Trust Your Instincts
Once there was this little armadillo. He had separated from his tribe, and was starting to get a bit worried. He wasn’t old enough to be out by himself after dark, but he was old enough to start feeling a little frustrated and anxious whenever his parents started to boss him around. So while he was getting a bit concerned, part of him kind of secretly relished the idea of facing the elements on his own for the night. He was an armadillo, after all, and I’m sure you know what that means.
Many people aren’t aware that armadillos tend to be loners, and not hang out in packs. They donâ€™t hunt in packs, as they prefer to scavenge alone for various ground dwelling animals, like squirrels and small rabbits. Occasionally an armadillo will survive on only insects, but it much prefers the meaty taste of a ground squirrel, or even a house. (Although mice are the hardest to catch. They seem to have a sixth sense that keeps him just out of reach of the armadillo).
It wasn’t always like that. Back during the heyday of the armadillos’ evolutionary period, it had several different iterations of itself. For a while it was even capable of short flights, up to a hundred meters on occasion. But Mother Nature soon corrected herself, as the flying armadillo didn’t really have any advantage, from a hunter-gatherer standpoint. It was more of a passing fad than anything else.
But our hero of this particular tale was heading due east, away from the setting sun. This had been programmed into the animal’s instincts by Mother Nature herself, as it just made it easier to forage for food. They started out with the sun at their backs, and scavenged around until the sun hit its apex. When the sun was in front of them, they merely turned and headed back the other direction.
This, incidentally, why armadillos only live in areas near the equator. There used to be quite a large armadillo population in the north, but due to the angle of the rising and setting sun, they never quite headed back at the end of the day to the same spot. So for a while, armadillos seemed to migrate in huge arcs across the northern plains, but that was merely due to the structure of their environment. If you happened to build yourself a time machine, as well as a human armadillo communication device, you would likely find that the armadillos didn’t really have any idea what was going on. They just knew that when they went home every single night, somebody had moved their house. So every night they would have to build a new one, only to find the same thing happen the next day.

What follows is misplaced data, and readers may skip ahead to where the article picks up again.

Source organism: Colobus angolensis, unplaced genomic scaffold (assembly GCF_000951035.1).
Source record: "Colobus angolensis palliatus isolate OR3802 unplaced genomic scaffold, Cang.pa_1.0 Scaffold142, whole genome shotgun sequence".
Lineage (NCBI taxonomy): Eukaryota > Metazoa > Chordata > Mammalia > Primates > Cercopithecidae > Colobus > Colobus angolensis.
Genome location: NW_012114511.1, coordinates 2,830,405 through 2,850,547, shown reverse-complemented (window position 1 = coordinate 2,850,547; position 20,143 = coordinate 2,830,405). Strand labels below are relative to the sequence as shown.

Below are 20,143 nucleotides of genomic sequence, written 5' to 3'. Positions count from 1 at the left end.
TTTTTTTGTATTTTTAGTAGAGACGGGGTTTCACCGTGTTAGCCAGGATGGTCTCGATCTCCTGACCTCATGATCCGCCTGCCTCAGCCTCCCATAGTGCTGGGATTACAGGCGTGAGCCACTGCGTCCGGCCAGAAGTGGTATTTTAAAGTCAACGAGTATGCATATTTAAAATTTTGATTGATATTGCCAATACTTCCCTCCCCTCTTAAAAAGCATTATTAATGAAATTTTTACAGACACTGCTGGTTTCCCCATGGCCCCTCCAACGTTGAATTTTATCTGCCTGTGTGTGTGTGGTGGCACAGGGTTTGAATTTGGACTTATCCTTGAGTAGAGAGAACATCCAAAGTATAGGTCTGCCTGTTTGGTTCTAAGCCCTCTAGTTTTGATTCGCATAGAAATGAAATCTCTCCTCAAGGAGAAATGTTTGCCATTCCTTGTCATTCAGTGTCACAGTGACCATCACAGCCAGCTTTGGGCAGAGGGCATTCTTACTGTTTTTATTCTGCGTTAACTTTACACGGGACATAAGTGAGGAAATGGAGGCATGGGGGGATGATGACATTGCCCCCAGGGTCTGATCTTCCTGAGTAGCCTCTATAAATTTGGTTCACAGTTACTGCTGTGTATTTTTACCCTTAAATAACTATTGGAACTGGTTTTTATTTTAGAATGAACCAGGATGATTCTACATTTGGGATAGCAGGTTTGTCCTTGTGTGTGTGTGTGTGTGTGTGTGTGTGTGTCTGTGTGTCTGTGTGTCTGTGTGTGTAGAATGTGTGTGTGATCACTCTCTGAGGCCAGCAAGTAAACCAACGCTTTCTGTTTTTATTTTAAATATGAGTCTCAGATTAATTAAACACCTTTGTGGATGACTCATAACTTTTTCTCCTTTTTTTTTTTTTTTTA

(Altough, one would tend to wonder why you should build such a device if you had the technology to do so. You may be better of curing cancer or something, rather than going into the past and interviewing armadillos)
So it makes perfect sense as to why this particular species of northern armadillo didn’t survive.
Back to our story.
So as this young armadillo was following his ever-lengthening shadow, he started seeing thing moving about him that he’d never seen before. These small creatures that looked like mice, but they could fly. And they flew in a strange pattern. They didn’t fly in straight lines like insects; they kind of fluttered about as if they couldn’t see where they were going.
He figured if they couldn’t see where they were going, it would be pretty easy to eat them. So he crept a couple of low flying ones that were close by, and just as he stretched out his mouth, they shrieked this really high-pitched screech, and fluttered out of the way.
Try as he might, and despite getting very close to these strange creatures, he couldn’t sink his jaws into them. It was maidenly frustrating.
Then he heard the voice from behind him:
“Young hunter. You will need to determine more stealth to catch your prey. Despite their seeming ineptness, those creatures are equipped with a guidance system much different than yours. If you want to catch them, you must enter their world. You must learn to see in the dark, and respond to sound, and not sight.”
He turned around, and saw just the faint shadow of whatever creature had spoken to him slither off into the darkness.
He turned, and watched all these delicious fluttering entities that so far had proved to be just out of his reach.
The armadillo closed his eyes, and began to listen for the creatures. He heard cacophony he’d never imagined before. The fluttering of their wings, the insects under his feet, the breeze through the cacti. Suddenly, instinctively, he leapt into the air, and sunk his deeply into a fluttering creature of the night.
It was delicious.
The lost armadillo of the day, whose ancestors had followed the sun in circles across the northern plains, was now a hunter of the night.